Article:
The Financial Times columnist Munchau is right when he says, "I am sceptical of the Fed's new policy of quantitative easing. We do not have a liquidity crisis, but a solvency crisis...." There have been a lot of complaints from bankers about the "mark to market" requirement, which means they should carry assets on their books at the price at which they could be sold in the market. The problem is that their assets are junk, similar to but much worse than Michael Milken's "junk bonds."
What we have is a bunch of huge banks who went out to talk to the day laborers in front of Home Depot and said, "How would you like to buy a 5,000 square foot house? We'll give you a mortgage at 1% or even a negative percent, if you can't afford 1%." So, a lot of the day laborers and their friends took the banks up on their offer. They could buy a 5,000 sq. ft. house cheaper than they could rent a 1,000 sq. ft. apartment on a monthly basis. In theory they signed away their lives when then completed all the mortgage paperwork at the mortgage broker's office, but in fact because they put nothing down on the house and were not held to any standard of honesty for the background information on income, etc., that they gave; they incurred no obligation when they signed the documents. In essence what the banks got in return for lending trillions of dollars in such transactions were bunches of worthless IOUs for which there was no enforceability other than possibly getting the house back some day. The banks want these IOUs to be carried on the books at face value, but it fact they are worth only a few cents on the dollar. Because they are not negotiable in normal, open markets, nobody really knows exactly how much they are worth. Why are they not negotiable? Because they are a bunch of almost worthless IOUs with little legal enforceability. So, when the bank threatens to foreclose and take back the house, the day laborer says, "Fine, take it; I didn't like the color of the media room anyway."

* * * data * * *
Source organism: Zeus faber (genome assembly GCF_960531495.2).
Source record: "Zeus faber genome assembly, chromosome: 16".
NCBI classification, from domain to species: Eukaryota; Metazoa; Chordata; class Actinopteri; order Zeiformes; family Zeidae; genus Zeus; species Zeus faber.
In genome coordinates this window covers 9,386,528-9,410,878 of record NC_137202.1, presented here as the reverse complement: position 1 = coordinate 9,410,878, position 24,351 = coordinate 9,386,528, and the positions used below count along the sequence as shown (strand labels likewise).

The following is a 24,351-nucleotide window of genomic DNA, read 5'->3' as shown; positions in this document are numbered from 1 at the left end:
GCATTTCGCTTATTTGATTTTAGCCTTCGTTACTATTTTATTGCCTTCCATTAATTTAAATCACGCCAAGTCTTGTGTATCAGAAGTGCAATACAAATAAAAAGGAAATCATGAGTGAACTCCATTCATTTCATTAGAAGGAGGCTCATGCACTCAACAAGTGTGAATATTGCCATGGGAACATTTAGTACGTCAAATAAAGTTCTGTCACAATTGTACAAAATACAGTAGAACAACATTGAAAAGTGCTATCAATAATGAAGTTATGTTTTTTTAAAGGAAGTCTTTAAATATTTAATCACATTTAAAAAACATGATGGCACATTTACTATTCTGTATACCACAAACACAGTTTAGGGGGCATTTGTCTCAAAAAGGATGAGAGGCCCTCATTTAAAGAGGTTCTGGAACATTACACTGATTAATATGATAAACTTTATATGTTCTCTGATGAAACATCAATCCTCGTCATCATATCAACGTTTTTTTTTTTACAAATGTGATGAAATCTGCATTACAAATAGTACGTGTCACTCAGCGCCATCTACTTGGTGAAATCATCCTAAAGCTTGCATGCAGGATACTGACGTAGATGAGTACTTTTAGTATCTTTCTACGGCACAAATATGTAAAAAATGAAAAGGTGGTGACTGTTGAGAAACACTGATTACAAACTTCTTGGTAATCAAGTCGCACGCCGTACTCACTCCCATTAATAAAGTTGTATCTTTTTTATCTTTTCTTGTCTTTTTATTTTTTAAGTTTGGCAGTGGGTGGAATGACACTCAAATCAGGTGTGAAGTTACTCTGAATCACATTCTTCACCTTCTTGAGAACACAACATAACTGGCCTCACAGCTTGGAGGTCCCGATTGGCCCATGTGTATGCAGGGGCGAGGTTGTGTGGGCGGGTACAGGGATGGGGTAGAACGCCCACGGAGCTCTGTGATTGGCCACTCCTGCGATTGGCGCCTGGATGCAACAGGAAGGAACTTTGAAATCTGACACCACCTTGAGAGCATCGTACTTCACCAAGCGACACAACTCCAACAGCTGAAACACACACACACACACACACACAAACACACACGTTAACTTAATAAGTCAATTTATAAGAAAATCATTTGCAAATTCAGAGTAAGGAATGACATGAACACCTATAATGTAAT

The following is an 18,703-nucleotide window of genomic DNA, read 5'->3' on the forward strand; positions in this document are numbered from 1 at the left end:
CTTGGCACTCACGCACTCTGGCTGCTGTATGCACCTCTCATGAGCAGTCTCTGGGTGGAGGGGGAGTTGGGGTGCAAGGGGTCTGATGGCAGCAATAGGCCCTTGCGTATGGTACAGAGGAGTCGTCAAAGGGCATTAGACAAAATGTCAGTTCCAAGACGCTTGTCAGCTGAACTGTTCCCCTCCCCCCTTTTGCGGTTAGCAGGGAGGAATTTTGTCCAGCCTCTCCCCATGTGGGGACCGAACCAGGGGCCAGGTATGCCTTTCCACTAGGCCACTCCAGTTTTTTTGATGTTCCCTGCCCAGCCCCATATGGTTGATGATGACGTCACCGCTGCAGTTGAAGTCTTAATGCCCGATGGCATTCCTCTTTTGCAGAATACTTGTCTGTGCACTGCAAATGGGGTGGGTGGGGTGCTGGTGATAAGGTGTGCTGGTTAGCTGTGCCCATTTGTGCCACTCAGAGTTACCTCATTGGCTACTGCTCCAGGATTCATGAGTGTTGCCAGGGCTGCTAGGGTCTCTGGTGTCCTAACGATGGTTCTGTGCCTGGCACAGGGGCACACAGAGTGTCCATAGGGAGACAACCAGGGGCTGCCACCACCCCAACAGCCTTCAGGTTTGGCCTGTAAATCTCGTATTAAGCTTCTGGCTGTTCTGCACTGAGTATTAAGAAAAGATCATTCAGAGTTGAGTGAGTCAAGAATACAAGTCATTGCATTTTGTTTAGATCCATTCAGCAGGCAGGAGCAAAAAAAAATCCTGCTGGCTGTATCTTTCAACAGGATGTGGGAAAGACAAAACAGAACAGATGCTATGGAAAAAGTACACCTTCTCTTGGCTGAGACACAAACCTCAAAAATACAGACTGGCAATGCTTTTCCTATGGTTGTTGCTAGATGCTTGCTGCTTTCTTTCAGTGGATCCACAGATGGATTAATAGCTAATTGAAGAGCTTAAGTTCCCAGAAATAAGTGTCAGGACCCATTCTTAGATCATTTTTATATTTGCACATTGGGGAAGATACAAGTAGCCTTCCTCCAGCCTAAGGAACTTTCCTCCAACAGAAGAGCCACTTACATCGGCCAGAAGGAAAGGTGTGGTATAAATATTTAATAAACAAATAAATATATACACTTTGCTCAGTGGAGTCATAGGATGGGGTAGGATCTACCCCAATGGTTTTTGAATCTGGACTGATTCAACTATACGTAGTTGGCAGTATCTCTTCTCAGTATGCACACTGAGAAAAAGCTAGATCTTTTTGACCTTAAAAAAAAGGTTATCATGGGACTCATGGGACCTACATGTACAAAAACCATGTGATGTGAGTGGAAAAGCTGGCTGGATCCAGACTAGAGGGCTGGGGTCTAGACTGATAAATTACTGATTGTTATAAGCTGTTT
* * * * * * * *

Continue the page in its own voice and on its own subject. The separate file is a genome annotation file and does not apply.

But Washington is all upset that their goal of getting everyone living in America, citizen or not, into a new, expensive house is threatened by the foreclosures. So, Ben Bernanke at the Fed says, "What do I have to do to get you back into this luxurious house? I'll push mortgage interest rates to zero. I'll forgive any negative equity that you have; we'll reduce your mortgage to whatever value an honest appraiser (who was missing in the original transaction) says it's worth, and we'll reimburse the banks for any loss they incur as a result."
So, Munchau is right when he says the problem is not liquidity (banks' unwillingness to lend) but insolvency (banks' lacking money to lend). Their assets are worth far less than the loans that they already are committed to; the banks have no assets to draw on to make additional loans. The Fed says, "No problem, we'll buy the worthless assets from Fannie Mae and Freddy Mac, so that they have real, Fed supplied assets to make new loans from." This is in essence what Hank Paulson originally proposed to use his $700 billion for. But then he followed Britain's example of just giving the money to the banks to shore up their balance sheets, leaving them their unmarketable toxic assets plus whatever additional capital the government gave them to make new loans from.
It's a house of cards, but Bernanke and Paulson are running around trying to close all the doors and windows to keep drafts from blowing all the cards down. I wish them luck, but why did the future of the United States come to depend on a house of cards? In the old days, they used to talk about investment bankers being the "smartest guys in the room." Now they look like the dumbest. On the other hand, they all became millionaires; they just did it by sucking the blood out of hard-working, ordinary Americans. Wall Street is the vampire capital of the world. Maybe that's why vampires are so trendy now.